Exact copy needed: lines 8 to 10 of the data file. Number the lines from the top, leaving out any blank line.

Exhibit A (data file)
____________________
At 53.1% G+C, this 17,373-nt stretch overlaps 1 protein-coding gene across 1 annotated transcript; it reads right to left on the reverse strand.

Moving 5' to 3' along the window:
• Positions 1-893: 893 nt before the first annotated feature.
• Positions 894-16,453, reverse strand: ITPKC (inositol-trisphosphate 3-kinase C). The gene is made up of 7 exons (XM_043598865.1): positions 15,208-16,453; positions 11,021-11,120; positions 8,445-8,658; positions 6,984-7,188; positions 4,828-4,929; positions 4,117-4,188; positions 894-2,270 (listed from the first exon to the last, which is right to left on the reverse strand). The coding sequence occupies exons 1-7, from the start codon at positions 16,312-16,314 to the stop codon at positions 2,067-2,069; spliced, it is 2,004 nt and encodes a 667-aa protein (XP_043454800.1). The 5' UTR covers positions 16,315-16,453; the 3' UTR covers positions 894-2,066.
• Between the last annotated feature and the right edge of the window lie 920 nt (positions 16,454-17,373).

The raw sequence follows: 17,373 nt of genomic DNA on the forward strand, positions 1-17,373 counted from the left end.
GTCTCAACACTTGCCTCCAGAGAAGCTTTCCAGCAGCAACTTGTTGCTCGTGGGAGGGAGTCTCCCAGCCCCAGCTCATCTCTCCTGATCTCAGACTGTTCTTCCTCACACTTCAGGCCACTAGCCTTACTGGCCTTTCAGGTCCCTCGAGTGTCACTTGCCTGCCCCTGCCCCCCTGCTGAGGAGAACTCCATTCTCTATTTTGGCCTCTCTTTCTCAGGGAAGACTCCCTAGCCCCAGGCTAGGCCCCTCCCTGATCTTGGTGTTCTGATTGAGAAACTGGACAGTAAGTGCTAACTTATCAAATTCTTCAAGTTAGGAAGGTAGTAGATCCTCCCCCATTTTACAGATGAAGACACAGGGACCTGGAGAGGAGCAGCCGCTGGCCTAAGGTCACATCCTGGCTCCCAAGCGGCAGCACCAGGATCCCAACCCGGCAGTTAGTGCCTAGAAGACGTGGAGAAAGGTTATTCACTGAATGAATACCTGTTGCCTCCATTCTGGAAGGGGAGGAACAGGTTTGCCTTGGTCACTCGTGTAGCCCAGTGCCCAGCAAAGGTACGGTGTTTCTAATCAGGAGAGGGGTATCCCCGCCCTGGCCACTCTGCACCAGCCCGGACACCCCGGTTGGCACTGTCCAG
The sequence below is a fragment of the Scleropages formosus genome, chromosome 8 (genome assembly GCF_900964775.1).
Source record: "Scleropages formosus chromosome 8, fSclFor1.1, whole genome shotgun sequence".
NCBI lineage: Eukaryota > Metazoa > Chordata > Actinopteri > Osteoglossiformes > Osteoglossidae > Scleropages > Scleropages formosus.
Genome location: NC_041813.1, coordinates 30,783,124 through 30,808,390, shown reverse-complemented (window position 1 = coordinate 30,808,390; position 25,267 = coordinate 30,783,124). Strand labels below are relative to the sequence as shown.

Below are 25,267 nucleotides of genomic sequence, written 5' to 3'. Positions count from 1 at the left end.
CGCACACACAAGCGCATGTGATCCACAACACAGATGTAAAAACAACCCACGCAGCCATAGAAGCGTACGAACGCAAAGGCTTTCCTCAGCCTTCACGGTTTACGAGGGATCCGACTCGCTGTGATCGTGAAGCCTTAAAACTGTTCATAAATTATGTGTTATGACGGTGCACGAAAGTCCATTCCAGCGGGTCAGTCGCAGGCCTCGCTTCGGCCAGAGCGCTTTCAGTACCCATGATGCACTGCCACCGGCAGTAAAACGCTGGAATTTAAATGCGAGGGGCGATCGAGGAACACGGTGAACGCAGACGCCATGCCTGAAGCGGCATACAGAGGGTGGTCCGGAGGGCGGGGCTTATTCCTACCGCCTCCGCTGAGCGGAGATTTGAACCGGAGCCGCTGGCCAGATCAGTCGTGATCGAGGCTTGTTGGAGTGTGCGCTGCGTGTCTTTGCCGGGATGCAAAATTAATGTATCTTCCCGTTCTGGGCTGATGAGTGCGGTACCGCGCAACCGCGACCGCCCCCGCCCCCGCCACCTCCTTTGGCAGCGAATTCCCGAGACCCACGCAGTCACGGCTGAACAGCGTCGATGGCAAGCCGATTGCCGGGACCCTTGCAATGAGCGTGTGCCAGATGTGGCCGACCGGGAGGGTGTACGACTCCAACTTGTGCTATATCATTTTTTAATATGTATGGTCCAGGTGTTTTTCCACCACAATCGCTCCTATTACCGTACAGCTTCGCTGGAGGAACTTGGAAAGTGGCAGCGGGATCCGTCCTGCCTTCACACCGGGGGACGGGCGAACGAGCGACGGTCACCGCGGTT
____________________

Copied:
The sequence below is a fragment of the Scleropages formosus genome, chromosome 8 (genome assembly GCF_900964775.1).
Source record: "Scleropages formosus chromosome 8, fSclFor1.1, whole genome shotgun sequence".
NCBI lineage: Eukaryota > Metazoa > Chordata > Actinopteri > Osteoglossiformes > Osteoglossidae > Scleropages > Scleropages formosus.